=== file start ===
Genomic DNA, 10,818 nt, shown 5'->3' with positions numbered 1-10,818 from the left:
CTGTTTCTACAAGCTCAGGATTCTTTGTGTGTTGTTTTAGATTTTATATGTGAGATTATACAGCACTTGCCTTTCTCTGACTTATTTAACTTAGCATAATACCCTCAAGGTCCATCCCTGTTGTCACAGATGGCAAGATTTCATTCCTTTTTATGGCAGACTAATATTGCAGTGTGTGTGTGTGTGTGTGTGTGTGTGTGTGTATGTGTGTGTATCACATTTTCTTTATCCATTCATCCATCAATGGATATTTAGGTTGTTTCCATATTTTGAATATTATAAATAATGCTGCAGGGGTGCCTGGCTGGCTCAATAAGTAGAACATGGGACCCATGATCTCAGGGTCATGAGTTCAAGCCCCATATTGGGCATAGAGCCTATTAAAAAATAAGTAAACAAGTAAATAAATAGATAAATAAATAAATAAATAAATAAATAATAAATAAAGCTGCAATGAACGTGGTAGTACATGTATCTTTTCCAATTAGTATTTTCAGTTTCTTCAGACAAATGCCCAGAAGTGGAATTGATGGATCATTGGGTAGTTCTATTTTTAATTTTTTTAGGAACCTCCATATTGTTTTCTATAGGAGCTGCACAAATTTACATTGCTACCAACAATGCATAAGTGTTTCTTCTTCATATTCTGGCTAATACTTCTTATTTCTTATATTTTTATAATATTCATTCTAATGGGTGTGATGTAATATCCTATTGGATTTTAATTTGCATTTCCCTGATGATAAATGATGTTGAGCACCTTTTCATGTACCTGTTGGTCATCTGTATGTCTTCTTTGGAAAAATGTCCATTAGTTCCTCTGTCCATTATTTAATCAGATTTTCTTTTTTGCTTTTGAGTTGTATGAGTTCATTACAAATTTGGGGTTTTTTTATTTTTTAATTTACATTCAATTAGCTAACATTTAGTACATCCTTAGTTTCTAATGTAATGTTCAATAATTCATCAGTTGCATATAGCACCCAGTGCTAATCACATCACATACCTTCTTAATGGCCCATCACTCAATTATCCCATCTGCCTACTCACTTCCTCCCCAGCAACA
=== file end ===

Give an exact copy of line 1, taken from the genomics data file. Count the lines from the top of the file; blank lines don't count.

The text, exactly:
Genomic DNA, 10,818 nt, shown 5'->3' with positions numbered 1-10,818 from the left: